Some forms of discrimination are easier to identify. Other forms are actually relatively subtle, or many people just do not know how they serve as discriminatory acts in the first place.
Hair-based discrimination often falls into this category, but new legislation brings attention to the issue while combating it.
The relation between hair and race
The CROWN Act’s official website discusses the importance of protecting people with natural hair. This is due to the inherent discrimination that many people, especially those of African American descent, have had to deal with due to their hair texture or hairstyle of choice.
Over the years, certain hairstyles became synonymous with certain ethnic backgrounds or races. Unfortunately, these same styles and textures then became targets of subtle workplace discrimination.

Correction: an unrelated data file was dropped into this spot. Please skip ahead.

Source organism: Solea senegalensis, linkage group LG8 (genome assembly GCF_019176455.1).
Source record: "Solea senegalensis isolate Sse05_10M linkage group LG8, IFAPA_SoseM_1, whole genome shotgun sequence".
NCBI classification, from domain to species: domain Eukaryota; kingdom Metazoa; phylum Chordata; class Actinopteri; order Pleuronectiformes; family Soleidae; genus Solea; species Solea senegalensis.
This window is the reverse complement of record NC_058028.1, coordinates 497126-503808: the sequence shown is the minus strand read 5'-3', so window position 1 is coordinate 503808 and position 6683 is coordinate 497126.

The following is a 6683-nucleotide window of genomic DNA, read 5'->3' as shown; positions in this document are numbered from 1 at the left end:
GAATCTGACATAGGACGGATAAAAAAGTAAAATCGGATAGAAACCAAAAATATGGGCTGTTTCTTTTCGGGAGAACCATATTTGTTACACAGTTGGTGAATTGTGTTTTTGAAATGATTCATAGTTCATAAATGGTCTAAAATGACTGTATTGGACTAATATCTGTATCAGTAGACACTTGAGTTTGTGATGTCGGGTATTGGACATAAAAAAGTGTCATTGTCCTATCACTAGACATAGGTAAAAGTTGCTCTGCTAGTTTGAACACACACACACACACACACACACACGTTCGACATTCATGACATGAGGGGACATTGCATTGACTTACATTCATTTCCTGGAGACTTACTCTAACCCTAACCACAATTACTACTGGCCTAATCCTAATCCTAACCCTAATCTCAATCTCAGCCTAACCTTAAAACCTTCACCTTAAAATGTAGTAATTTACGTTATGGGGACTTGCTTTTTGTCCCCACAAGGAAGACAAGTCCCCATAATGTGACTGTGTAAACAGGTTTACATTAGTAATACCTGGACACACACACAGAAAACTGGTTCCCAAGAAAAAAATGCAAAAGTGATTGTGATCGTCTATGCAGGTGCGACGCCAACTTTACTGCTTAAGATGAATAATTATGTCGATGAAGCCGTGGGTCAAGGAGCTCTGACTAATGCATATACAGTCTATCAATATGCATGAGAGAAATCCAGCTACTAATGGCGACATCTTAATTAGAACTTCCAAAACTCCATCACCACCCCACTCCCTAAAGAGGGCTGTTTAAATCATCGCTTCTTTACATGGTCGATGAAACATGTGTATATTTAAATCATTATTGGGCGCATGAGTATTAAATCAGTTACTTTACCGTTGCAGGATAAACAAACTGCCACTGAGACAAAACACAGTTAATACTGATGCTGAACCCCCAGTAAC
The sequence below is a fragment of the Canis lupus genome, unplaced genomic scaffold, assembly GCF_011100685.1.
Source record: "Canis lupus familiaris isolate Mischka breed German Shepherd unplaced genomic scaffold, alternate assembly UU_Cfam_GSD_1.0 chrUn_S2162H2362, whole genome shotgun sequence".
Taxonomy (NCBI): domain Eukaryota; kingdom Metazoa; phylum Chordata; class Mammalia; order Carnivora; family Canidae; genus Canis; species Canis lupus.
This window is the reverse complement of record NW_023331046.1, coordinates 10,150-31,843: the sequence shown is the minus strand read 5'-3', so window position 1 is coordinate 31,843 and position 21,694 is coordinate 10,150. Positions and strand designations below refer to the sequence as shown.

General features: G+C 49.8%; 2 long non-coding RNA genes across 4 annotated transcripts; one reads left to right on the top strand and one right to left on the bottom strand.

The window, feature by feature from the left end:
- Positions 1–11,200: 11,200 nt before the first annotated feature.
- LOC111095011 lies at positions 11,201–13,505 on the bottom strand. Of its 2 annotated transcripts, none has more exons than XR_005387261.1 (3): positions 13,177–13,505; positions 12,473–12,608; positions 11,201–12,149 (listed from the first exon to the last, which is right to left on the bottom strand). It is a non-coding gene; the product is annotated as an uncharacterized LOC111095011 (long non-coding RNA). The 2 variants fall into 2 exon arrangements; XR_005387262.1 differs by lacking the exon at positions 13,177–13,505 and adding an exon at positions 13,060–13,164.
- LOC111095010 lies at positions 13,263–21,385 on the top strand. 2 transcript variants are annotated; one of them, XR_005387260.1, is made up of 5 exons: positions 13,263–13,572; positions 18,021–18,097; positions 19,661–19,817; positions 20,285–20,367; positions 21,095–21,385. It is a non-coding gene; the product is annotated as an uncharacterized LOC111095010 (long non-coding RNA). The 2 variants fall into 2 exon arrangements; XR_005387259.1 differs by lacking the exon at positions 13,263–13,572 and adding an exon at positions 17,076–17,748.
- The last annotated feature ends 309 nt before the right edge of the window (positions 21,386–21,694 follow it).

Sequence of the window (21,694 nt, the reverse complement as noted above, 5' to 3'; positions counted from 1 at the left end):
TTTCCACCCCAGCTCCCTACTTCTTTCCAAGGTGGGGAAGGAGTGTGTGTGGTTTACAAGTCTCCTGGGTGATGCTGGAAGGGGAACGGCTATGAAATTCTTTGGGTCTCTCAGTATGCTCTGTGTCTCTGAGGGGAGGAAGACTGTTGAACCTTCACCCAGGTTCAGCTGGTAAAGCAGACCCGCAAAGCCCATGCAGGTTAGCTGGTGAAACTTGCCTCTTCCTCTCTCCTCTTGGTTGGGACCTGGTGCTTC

Discrimination due to hair
For example, for a long time, it was okay for an employer to tell their employee that they could not wear dreadlocks, locs, cornrows or other types of hairstyles due to it looking “unprofessional”.
Needless to say, this is a form of clear discrimination. Most ethnic individuals wear their hair in such a way, so by saying that it looks unprofessional, it seems like a way of calling the race to which the style belongs unprofessional.
Many people who wear their hair in these styles also face discrimination when hunting for jobs. Employers pass them over for workers with different hairstyles or textures.
Acts like the CROWN Act work to bring attention to this problem and ban such discrimination in workplaces across the nation.